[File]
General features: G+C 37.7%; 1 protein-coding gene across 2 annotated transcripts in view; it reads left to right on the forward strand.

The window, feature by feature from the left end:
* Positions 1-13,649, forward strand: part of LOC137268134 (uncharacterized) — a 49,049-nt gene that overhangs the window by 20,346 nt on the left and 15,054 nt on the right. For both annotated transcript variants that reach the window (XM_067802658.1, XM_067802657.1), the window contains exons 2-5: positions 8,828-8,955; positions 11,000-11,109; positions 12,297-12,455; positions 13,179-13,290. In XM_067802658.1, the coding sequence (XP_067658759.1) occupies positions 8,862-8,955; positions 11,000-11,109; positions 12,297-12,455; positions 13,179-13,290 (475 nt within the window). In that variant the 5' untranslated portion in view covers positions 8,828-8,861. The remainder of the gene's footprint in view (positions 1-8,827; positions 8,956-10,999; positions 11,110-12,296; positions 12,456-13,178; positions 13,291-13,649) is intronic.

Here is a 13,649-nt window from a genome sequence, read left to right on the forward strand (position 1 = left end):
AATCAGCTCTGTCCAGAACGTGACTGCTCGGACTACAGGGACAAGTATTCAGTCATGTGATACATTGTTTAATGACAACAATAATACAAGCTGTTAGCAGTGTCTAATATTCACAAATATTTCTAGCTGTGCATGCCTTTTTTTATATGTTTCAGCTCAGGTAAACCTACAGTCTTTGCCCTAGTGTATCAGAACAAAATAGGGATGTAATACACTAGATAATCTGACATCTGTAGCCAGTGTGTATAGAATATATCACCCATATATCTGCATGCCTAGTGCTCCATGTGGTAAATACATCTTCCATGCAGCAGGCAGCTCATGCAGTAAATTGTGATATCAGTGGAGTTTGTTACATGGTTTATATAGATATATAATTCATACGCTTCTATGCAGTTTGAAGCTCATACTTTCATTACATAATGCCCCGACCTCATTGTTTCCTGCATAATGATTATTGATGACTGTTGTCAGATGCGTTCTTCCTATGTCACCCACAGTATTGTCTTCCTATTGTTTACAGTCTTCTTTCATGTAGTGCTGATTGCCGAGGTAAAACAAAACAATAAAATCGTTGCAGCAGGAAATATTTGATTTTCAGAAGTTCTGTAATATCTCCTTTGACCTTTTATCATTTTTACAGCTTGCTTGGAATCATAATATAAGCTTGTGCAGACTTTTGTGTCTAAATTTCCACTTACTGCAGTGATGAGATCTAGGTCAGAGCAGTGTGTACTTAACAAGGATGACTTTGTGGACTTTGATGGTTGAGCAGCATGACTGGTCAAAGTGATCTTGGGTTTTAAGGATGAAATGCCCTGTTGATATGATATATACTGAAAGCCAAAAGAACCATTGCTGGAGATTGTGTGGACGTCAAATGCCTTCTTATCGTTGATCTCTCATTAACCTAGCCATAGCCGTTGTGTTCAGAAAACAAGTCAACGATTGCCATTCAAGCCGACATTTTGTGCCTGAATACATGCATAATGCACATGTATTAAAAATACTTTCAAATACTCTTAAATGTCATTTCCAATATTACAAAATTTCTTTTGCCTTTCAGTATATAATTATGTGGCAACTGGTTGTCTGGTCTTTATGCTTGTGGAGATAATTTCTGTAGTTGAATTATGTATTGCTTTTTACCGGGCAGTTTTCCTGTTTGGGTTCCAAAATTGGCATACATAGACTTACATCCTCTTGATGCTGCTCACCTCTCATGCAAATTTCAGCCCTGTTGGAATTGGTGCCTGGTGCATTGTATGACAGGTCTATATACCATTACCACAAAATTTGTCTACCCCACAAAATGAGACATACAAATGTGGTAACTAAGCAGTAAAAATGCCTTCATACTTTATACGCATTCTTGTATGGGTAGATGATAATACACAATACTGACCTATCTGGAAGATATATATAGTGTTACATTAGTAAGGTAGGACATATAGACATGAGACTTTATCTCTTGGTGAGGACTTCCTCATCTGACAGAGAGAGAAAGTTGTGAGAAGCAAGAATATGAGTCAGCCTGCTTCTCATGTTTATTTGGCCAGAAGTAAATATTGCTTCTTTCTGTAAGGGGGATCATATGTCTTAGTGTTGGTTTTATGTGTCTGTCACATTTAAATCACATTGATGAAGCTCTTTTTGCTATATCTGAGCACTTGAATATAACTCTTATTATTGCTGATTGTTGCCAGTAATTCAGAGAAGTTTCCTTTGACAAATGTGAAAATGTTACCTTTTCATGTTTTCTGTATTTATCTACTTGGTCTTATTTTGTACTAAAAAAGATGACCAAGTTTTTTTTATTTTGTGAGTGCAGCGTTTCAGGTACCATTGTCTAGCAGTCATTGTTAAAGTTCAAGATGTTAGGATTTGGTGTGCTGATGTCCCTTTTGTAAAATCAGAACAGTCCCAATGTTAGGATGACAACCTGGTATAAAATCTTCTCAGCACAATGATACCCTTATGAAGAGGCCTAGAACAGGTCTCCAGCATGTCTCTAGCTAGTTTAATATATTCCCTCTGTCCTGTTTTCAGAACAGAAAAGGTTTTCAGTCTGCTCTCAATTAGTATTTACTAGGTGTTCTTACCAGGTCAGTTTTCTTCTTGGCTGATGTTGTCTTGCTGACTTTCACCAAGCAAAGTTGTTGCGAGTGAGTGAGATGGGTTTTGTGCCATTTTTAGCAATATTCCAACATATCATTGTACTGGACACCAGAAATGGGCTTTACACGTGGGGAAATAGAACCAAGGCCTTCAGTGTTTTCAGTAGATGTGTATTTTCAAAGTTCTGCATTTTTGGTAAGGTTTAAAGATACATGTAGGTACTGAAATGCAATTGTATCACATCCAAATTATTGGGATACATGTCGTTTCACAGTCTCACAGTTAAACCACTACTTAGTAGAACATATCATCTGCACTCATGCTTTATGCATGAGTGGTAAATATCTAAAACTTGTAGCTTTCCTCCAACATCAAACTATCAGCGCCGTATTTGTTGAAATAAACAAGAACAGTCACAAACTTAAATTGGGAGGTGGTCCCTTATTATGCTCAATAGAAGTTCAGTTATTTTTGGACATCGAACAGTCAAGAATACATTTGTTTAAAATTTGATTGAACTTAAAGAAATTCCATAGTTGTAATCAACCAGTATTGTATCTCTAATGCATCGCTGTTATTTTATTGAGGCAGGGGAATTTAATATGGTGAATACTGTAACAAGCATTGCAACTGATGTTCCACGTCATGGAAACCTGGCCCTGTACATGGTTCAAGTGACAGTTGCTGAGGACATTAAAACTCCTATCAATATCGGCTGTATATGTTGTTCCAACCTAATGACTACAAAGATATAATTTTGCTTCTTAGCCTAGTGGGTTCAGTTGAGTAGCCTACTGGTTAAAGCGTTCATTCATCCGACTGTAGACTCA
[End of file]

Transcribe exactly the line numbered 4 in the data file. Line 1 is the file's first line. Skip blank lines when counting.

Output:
Here is a 13,649-nt window from a genome sequence, read left to right on the forward strand (position 1 = left end):